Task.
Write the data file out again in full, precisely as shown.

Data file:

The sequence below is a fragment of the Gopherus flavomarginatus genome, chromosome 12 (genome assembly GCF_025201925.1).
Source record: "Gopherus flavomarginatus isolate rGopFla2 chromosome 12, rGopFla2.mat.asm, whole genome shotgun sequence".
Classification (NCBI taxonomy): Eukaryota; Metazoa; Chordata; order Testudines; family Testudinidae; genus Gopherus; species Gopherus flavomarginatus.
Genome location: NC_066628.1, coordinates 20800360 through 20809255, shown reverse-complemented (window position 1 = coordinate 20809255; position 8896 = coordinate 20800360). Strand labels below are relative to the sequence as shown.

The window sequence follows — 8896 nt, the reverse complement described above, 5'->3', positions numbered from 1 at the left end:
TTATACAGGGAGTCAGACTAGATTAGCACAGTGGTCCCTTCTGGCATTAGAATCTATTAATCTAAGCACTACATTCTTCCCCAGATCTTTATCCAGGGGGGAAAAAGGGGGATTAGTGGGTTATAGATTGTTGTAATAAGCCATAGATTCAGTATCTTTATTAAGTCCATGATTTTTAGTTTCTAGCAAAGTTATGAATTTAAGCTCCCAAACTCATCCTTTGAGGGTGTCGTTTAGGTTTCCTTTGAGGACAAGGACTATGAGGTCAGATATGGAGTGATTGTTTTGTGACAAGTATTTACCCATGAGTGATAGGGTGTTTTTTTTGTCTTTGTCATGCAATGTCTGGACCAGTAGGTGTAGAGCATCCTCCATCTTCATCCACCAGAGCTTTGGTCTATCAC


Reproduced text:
The sequence below is a fragment of the Gopherus flavomarginatus genome, chromosome 12 (genome assembly GCF_025201925.1).
Source record: "Gopherus flavomarginatus isolate rGopFla2 chromosome 12, rGopFla2.mat.asm, whole genome shotgun sequence".
Classification (NCBI taxonomy): Eukaryota; Metazoa; Chordata; order Testudines; family Testudinidae; genus Gopherus; species Gopherus flavomarginatus.
Genome location: NC_066628.1, coordinates 20800360 through 20809255, shown reverse-complemented (window position 1 = coordinate 20809255; position 8896 = coordinate 20800360). Strand labels below are relative to the sequence as shown.

The window sequence follows — 8896 nt, the reverse complement described above, 5'->3', positions numbered from 1 at the left end:
TTATACAGGGAGTCAGACTAGATTAGCACAGTGGTCCCTTCTGGCATTAGAATCTATTAATCTAAGCACTACATTCTTCCCCAGATCTTTATCCAGGGGGGAAAAAGGGGGATTAGTGGGTTATAGATTGTTGTAATAAGCCATAGATTCAGTATCTTTATTAAGTCCATGATTTTTAGTTTCTAGCAAAGTTATGAATTTAAGCTCCCAAACTCATCCTTTGAGGGTGTCGTTTAGGTTTCCTTTGAGGACAAGGACTATGAGGTCAGATATGGAGTGATTGTTTTGTGACAAGTATTTACCCATGAGTGATAGGGTGTTTTTTTTGTCTTTGTCATGCAATGTCTGGACCAGTAGGTGTAGAGCATCCTCCATCTTCATCCACCAGAGCTTTGGTCTATCAC